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ARS Home » Southeast Area » Miami, Florida » Subtropical Horticulture Research » Research » Publications at this Location » Publication #327008

Research Project: Genetic Characterization, Genetic Improvement, and Best Horticultural Management Practices for Subtropical/Tropical Ornamental Germplasm

Location: Subtropical Horticulture Research

Title: Phylogenetic analysis of Attalea (Arecaceae): insights on the historical biogeography of a recently diversified Neotropical plant group

Author
item Freitas, Cintia - University Of Vermont
item Meerow, Alan
item Pintaud, Jean Christophe - Institute For Research And Development (IRD)
item Henderson, Andrew - New York Botanical Garden
item Noblick, Larry - Montgomery Botanical Center
item Costa, Flavia - Instituto Nacional De Pesquisas Da Amazonia (INPA)
item Barbosa, Carlos Eduardo - Instituto Nacional De Pesquisas Da Amazonia (INPA)
item Barrington, David - University Of Vermont

Submitted to: Botanical Journal of the Linnean Society
Publication Type: Peer Reviewed Journal
Publication Acceptance Date: 6/28/2016
Publication Date: 10/14/2016
Citation: Freitas, C., Meerow, A.W., Pintaud, J., Henderson, A., Noblick, L., Costa, F., Barbosa, C., Barrington, D. 2016. Phylogenetic analysis of Attalea (Arecaceae): insights on the historical biogeography of a recently diversified Neotropical plant group. Botanical Journal of the Linnean Society. 182:287-302.

Interpretive Summary: Interpretive Abstract Here we present a dated tree of life for the tropical American palm genus Attalea. We used six loci from the nuclear WRKY gene family across 98 accessions to address relationships among species and biogeographic hypotheses. Formerly recognized groups within Attalea are not supported . Species of Attalea from the Atlantic forest form a well-supported group that is sister to the Attalea species from the Amazonian, Andean Valleys and Middle America. Dates for the main divergence events suggests a relationship with the development of the dry forests that now span eastern South America, and the presence of Lake Pebas in the Western Amazon. The Caribbean Attalea crassispatha possibly colonized Hispaniola through a long-distance dispersal event after the emergence of the Great Antilles Avian Ridge (GAAR) land bridge and before the Panama channel closed. The ancestral Attalea might have been a widespread clade that went through major splits in response to climate change from 20 Ma to the present. Overall, the split between the Atlantic-forest clade and the two Amazonian-Northern Andean clades was a consequence of increased aridity in South America.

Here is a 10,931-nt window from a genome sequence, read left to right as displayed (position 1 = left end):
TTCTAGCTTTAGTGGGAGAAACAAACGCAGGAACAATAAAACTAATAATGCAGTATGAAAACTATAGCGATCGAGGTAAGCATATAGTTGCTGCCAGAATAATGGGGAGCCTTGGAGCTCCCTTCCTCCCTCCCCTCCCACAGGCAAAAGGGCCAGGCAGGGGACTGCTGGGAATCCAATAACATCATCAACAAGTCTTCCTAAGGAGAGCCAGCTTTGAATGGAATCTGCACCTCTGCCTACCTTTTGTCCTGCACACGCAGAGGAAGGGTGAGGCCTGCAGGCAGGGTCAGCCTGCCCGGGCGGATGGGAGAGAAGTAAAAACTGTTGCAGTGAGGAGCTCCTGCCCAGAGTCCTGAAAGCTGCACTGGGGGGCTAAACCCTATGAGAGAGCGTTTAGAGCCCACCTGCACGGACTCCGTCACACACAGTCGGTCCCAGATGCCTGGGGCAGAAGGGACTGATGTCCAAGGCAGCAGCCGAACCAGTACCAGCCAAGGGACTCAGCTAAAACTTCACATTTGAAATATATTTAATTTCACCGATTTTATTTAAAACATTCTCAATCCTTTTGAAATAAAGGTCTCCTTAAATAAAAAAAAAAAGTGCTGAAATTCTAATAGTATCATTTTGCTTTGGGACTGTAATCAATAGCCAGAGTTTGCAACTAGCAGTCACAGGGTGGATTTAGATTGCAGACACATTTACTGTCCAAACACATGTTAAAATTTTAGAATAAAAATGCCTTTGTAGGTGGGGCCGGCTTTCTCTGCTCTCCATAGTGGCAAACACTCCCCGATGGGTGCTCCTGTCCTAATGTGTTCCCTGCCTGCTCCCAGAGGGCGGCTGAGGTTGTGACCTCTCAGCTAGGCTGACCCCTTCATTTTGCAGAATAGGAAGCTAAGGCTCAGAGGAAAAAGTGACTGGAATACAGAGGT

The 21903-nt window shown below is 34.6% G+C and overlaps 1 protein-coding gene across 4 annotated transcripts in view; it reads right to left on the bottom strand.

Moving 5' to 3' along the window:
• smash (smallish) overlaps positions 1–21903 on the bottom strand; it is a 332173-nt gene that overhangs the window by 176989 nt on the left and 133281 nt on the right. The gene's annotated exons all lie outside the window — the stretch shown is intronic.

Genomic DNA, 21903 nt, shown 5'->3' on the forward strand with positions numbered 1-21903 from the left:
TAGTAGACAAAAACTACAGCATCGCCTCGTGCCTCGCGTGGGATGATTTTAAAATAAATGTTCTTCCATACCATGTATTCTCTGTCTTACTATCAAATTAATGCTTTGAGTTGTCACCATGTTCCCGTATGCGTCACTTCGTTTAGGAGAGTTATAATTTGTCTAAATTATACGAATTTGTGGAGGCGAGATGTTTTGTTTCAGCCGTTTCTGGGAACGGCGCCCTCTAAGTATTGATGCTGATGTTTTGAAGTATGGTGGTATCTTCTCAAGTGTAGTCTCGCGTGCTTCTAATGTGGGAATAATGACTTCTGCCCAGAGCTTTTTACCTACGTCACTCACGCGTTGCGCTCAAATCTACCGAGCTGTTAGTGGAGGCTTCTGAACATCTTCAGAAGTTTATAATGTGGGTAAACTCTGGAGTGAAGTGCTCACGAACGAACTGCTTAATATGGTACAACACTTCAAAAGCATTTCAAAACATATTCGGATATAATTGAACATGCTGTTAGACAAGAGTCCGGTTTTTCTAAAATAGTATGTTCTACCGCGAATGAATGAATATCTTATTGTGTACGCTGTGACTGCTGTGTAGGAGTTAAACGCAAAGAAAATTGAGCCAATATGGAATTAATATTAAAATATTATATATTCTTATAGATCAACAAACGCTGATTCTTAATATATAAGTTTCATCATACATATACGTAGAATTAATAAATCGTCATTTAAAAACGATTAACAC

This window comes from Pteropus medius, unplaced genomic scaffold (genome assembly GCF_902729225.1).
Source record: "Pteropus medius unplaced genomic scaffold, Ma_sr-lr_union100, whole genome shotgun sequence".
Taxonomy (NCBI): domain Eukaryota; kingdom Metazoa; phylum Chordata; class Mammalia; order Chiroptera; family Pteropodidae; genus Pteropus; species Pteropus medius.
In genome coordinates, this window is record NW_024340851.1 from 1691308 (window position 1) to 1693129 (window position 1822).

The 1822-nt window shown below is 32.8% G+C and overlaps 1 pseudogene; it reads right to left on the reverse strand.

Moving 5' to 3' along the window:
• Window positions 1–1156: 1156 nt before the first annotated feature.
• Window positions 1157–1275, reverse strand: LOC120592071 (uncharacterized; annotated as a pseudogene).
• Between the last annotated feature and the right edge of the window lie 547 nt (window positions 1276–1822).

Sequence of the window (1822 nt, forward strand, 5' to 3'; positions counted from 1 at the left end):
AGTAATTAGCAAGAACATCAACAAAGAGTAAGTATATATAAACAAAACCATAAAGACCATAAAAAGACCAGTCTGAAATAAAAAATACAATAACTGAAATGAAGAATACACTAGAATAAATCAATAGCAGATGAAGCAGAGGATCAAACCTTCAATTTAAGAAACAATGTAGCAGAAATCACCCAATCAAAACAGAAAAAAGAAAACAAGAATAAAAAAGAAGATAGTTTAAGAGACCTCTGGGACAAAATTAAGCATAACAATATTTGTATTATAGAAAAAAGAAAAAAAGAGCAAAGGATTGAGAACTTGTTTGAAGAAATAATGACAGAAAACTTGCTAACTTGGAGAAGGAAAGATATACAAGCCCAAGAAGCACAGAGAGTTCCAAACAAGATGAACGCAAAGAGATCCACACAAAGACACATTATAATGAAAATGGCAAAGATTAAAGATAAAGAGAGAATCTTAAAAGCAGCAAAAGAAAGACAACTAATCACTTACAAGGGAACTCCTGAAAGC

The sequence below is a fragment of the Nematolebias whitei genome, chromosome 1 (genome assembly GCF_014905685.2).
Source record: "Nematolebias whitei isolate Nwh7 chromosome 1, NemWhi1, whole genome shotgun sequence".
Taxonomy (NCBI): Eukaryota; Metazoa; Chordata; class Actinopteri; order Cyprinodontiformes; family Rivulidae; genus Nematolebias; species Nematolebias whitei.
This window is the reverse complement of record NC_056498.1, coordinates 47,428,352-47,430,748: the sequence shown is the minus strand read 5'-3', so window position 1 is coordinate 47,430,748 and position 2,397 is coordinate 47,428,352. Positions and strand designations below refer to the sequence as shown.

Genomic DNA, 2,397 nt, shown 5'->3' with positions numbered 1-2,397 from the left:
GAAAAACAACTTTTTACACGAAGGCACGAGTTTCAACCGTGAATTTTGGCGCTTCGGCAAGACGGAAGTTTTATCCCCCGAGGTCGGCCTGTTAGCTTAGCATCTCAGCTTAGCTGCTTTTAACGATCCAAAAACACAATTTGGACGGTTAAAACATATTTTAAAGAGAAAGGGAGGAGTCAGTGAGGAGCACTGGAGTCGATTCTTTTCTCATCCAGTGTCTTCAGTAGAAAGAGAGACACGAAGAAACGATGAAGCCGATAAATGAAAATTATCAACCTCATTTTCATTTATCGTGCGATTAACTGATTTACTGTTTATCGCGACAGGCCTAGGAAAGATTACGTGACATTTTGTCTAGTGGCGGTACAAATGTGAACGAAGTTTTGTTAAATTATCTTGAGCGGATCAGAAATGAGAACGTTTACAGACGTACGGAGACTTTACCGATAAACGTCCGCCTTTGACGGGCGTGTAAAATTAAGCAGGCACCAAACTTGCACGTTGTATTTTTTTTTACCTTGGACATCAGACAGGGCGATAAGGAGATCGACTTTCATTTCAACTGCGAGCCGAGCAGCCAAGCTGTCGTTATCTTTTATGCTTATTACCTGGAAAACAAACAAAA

Technical Abstract: Technical Abstract Here we present a dated phylogenetic tree of the neotropical palm genus Attalea (Arecaceae). We used six orthologs from the nuclear WRKY gene family across 98 accessions to address relationships among species and biogeographic hypotheses. Here we found that the formerly recognized groups within Attalea are not monophyletic and therefore, there is no support for the multiple genera as previously thought. Species of Attalea s.s. from the Atlantic forest form a well-supported clade sister to the Attalea from the Amazonian, Andean Valleys and Mesoamerica. Dates for the main divergence events suggests a relationship with the development of the dry forests that now span eastern South America, and the presence of Lake Pebas in the Western Amazon. Attalea crassispatha possibly colonized Hispaniola through a long-distance dispersal event after the emergence of the Great Antilles Avian Ridge (GAAR) land bridge and before the Panama channel closed. The ancestral Attalea might have been a widespread clade that went through major splits in response to climate change from 20 Ma to the present. Overall, the split between the Atlantic-forest clade and the two Amazonian-Northern Andean clades was possibly a consequence of increased aridity in South America.